There was a time when I slept on my back in a thunderstorm
in a church parking lot, having no blanket,
and looking up at the howling night sky,
having no choice but to shout: “Bring it on!”
I was stormed on for years, Lord.
I want you to know how thankful I am
to be rained on
by a Rain like You.

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Once Homeless Always Homeless?

smileIn trying to do my part to raise awareness as to the homeless phenomenon in America, I would be remiss if I left out the fact that there are certain perks to the homeless experience that often go unnoticed. In fact, it is partly because of those positives that I managed to sustain my homeless condition for as long as I did. If it had not have been on some level enjoyable for me, I would probably have figured out a way out of it before lingering twelve long years in it.

This is not to say that it wasn’t absolutely horrible at times. So horrible, it made me wonder why people thought I was being hyperbolic whenever I compared it to being in a war zone or a concentration camp. Nobody in their right mind would think homelessness was a “piece of cake.” But just as people had no idea just how awful it could be, they also seemed to have no idea what it was that I actually liked about it, that kept deluding me for so many years into believing it was “worth the risk.”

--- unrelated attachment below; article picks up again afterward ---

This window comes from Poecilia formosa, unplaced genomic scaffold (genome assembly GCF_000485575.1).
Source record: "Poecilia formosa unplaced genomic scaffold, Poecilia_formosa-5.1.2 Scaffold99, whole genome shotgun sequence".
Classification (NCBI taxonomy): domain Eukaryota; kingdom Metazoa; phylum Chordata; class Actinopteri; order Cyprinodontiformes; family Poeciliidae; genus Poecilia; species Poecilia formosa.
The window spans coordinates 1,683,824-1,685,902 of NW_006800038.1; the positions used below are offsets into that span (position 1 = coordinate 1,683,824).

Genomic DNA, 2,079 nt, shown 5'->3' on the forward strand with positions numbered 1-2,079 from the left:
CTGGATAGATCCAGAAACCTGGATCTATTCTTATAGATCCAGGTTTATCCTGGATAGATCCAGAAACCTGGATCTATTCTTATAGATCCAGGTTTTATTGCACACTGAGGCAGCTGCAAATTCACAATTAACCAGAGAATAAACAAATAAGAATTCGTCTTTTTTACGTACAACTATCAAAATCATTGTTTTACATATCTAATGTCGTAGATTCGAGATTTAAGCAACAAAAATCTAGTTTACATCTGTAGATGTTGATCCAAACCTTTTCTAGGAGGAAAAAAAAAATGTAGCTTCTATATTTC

Here are some positive aspects of my homeless experience that I have not yet been able to replace readily by living indoors:

(1) I did not have to pay any rent. I was therefore able to use my monthly disability money for things such as food, clothing, and creature comforts. If I had still lived indoors in the San Francisco Bay Area, most (if not all) of my monthly check would have been consumed in rent.

(2) I had no trouble coming up with food. Because I lived in an area where it was lawful and commonplace to sit down and fly a sign on a sidewalk, I often received food at my Spot, even when I had no money. I also lived in a city where there were 35 free community meals per week, at various churches.

(3) Being considered unemployable, I did not have to work on a job that, chances are, I would have screwed up somehow.  Therefore I had plenty of time to work on my various artistic projects, most of which were inspired by the very colorful and unusual world in which I lived.